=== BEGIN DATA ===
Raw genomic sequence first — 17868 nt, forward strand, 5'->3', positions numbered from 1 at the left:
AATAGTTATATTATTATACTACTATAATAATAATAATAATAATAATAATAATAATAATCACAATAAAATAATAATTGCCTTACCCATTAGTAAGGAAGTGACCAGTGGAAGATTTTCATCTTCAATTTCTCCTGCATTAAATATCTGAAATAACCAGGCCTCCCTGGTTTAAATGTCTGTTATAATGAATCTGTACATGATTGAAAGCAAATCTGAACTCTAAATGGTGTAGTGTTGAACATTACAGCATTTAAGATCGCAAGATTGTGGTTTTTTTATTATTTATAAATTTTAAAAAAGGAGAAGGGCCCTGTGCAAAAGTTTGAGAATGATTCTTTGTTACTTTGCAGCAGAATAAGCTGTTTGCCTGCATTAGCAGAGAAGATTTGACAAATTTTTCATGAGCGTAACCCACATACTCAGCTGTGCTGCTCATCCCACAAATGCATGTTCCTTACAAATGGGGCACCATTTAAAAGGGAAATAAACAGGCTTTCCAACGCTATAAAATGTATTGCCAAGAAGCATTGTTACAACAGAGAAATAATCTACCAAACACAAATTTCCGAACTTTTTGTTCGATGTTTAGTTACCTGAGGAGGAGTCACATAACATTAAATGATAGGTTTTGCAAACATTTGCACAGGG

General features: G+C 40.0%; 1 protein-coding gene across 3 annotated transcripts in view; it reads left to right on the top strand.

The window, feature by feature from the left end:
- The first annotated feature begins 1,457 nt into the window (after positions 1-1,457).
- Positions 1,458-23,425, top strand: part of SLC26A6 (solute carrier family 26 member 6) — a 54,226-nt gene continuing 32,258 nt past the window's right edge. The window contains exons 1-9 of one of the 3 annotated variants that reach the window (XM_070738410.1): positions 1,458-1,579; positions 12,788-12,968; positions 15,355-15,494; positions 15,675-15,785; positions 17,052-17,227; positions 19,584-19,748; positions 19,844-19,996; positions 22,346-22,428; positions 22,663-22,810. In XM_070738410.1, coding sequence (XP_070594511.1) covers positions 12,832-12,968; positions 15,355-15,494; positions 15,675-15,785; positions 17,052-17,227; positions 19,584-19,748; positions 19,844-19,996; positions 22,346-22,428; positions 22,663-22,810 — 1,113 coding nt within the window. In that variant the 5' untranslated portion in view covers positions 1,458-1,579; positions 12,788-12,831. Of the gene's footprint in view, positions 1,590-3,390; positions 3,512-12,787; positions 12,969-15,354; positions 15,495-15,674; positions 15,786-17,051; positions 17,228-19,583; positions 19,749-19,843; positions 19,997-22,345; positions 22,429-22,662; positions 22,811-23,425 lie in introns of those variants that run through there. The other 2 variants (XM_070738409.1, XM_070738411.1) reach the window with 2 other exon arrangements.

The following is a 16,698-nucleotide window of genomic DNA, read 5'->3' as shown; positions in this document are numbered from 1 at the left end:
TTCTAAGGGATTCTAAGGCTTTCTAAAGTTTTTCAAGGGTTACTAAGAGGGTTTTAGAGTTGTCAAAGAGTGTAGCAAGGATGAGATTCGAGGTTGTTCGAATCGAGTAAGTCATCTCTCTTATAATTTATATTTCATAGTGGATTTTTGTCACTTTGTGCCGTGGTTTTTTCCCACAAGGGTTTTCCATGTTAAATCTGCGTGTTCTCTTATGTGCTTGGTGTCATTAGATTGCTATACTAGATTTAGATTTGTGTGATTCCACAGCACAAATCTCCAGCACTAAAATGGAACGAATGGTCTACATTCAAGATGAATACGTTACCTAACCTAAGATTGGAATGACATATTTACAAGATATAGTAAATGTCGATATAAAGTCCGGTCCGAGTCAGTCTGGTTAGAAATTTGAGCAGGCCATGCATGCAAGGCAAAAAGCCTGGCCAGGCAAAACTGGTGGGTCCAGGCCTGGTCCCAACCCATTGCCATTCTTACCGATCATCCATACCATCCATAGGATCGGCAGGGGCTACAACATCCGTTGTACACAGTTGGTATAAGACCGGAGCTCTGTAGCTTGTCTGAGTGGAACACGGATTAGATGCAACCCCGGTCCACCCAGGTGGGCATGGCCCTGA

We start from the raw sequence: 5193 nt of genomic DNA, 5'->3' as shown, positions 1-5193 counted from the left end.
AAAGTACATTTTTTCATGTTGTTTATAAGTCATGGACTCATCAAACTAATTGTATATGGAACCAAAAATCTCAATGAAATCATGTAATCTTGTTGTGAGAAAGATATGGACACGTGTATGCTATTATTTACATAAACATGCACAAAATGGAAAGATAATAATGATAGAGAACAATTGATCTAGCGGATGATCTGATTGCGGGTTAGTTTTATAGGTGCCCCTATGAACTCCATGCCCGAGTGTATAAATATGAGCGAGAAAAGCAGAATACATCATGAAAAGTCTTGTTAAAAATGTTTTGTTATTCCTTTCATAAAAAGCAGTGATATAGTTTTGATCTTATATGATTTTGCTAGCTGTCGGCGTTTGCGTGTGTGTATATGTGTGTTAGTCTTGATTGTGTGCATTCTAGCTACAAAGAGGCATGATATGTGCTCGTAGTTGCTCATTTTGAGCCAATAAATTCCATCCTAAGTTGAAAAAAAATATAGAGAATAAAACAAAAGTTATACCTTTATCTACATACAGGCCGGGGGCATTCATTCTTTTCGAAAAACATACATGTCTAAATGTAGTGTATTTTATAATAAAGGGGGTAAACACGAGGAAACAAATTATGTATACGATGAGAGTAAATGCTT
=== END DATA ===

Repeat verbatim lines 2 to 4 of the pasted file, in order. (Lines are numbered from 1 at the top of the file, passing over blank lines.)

AATAGTTATATTATTATACTACTATAATAATAATAATAATAATAATAATAATAATAATCACAATAAAATAATAATTGCCTTACCCATTAGTAAGGAAGTGACCAGTGGAAGATTTTCATCTTCAATTTCTCCTGCATTAAATATCTGAAATAACCAGGCCTCCCTGGTTTAAATGTCTGTTATAATGAATCTGTACATGATTGAAAGCAAATCTGAACTCTAAATGGTGTAGTGTTGAACATTACAGCATTTAAGATCGCAAGATTGTGGTTTTTTTATTATTTATAAATTTTAAAAAAGGAGAAGGGCCCTGTGCAAAAGTTTGAGAATGATTCTTTGTTACTTTGCAGCAGAATAAGCTGTTTGCCTGCATTAGCAGAGAAGATTTGACAAATTTTTCATGAGCGTAACCCACATACTCAGCTGTGCTGCTCATCCCACAAATGCATGTTCCTTACAAATGGGGCACCATTTAAAAGGGAAATAAACAGGCTTTCCAACGCTATAAAATGTATTGCCAAGAAGCATTGTTACAACAGAGAAATAATCTACCAAACACAAATTTCCGAACTTTTTGTTCGATGTTTAGTTACCTGAGGAGGAGTCACATAACATTAAATGATAGGTTTTGCAAACATTTGCACAGGG

General features: G+C 40.0%; 1 protein-coding gene across 3 annotated transcripts in view; it reads left to right on the top strand.

The window, feature by feature from the left end: